Day 19: 16 August 2002 7:00 pm
The group are in mutinous mood due to the food budget set for tomorrow – it just doesn’t add up to US$3 per person. Where is the money going?
(US $1 = 75 Ksh)
After a breakfast of banana pancakes (Tom’s favourite), it was a visit to
Kampala to do the food shopping for tomorrow, when Tom is on cook duty.
I thought I would tag along as it would be interesting to browse round the
local markets. First stop was to the supermarket to buy meat and
ingredients for the curry sauce. However, our tour leader told us that we
only had a budget of Ush 65000 to buy all the food for tomorrow’s meals.
Considering there are currently 17 people on the truck to cook for, it works
out at approx. US $2 per person. That sent Tom’s mind into overdrive,
especially as he used to be an auditor. Amy was so concerned at how little
food we had in the supermarket trolley, that she talked about smuggling food
into napkins off the barbecue that had been arranged this evening, and
saving it for tomorrow.
I now applaud Rose for asking for lunch money today, otherwise we would have
missed out on yet another meal and not been compensated for it.
The fruit and veg market was good fun as Tom enjoyed haggling them down
to Ush 1000 per kilo of vegetables. At least the vegetarians have got a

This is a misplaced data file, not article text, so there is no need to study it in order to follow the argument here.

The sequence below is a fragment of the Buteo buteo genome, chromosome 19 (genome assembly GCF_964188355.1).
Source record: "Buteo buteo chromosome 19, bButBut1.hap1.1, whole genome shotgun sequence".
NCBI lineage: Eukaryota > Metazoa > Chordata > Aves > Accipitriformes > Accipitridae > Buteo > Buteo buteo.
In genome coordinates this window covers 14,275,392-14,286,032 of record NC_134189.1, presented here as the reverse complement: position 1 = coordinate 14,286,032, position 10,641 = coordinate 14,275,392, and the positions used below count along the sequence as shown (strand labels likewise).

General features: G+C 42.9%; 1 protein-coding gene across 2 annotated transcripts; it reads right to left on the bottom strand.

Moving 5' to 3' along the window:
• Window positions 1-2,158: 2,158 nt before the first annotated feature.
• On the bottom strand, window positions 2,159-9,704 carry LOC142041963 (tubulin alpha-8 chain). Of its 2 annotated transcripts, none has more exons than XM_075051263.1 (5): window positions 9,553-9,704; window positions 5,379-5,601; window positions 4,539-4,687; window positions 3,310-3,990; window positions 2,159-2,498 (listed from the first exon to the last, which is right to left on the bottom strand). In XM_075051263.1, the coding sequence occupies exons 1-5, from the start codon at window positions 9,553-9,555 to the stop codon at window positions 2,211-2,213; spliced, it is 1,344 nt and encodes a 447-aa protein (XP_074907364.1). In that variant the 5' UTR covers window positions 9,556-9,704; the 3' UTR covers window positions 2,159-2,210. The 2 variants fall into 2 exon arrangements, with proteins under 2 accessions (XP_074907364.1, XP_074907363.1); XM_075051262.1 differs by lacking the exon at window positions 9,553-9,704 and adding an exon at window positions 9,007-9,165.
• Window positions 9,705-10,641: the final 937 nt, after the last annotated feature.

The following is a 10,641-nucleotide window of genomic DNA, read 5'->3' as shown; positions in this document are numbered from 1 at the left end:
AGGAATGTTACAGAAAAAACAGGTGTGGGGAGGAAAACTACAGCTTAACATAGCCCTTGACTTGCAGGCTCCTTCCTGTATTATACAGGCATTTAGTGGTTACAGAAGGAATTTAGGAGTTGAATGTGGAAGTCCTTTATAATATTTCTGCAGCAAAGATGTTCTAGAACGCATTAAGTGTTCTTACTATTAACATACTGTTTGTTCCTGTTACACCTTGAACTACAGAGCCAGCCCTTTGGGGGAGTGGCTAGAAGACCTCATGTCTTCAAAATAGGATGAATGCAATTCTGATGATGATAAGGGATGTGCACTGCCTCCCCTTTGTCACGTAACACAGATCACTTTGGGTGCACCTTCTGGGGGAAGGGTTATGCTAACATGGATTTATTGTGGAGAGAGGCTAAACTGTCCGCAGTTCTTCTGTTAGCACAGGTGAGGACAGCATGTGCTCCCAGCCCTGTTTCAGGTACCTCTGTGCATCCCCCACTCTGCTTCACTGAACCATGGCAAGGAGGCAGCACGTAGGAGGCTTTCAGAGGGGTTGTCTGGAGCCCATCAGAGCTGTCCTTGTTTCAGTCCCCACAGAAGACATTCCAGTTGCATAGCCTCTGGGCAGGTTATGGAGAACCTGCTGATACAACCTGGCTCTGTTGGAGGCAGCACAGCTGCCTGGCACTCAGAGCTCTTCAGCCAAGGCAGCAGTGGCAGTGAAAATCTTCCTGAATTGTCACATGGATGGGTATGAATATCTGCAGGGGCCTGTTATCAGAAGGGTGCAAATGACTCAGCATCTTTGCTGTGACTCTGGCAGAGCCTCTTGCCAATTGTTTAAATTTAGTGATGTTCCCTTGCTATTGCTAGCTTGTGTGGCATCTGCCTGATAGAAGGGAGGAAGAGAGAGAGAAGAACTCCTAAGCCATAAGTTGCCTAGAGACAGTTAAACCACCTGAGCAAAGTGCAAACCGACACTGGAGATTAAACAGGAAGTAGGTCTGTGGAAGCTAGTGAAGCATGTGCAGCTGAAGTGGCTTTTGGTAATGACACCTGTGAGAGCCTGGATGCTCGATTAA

good deal for their meal tomorrow.
Back on the truck, people began to question the food budget. How did our
tour leader come to that figure? At least other people now believe that
there may be a food conspiracy – it’s not the Lariam after all.
At the craft market, we bought a wooden gorilla and baby as a reminder of
our mountain gorilla experience.
Postives: My souvenir gorilla will always remind me of the magical time I
had on the foothills of the volcano, observing the gorillas in their natural
Negatives: Mutinous truck members, but no one is willing to speak up.
Everyone is afraid that if they do, they might be thrown off the truck. Now
there’s a thought!
Kampala, Uganda to Nakuru, Kenya
Day 20: 17 August 2002 10:00 pm
All the group are sleeping as the truck bumps its way to the border after another early start of 5:00am.
10:30am – We had to cover 600km today and cross the border back into Kenya.
We are all hoping that we will not have to pay another US $20 for a Kenyan
transit visa and have strategically folded our passports to open at our
Kenyan single visas.
12:30pm – Success. We crossed the border without having to pay for another
visa. I now relaxed back and hope my numb backside would regain feeling at
some point. My observations on East African people so far are:
Extremely laid back – hardly anyone hassles you.
African time – everyone works slowly and not necessarily in a logical order,
so never expect anything to be done on time.
Vehicle suspension – if they can squeeze an extra twenty people into a
vehicle they will, even if it means breaking the suspension.
Road kill – cows, goats and sheep are a problem on the roads, but no matter
how much the horn is tooted, cows never budge when the truck is bearing down
on them. Steak sandwiches all round then.
9:30pm – We finally arrived at Kembu campsite as the light was fading. We
have been told that in Nairobi only a couple of people will be leaving and
we will gain three new truck mates. After 12 hours on the truck, all I
could think about was sleep.
Positives: We saved US $40 between us in the great Kenyan visa scam!
Negatives: 12 hours of mind numbing, hard travel.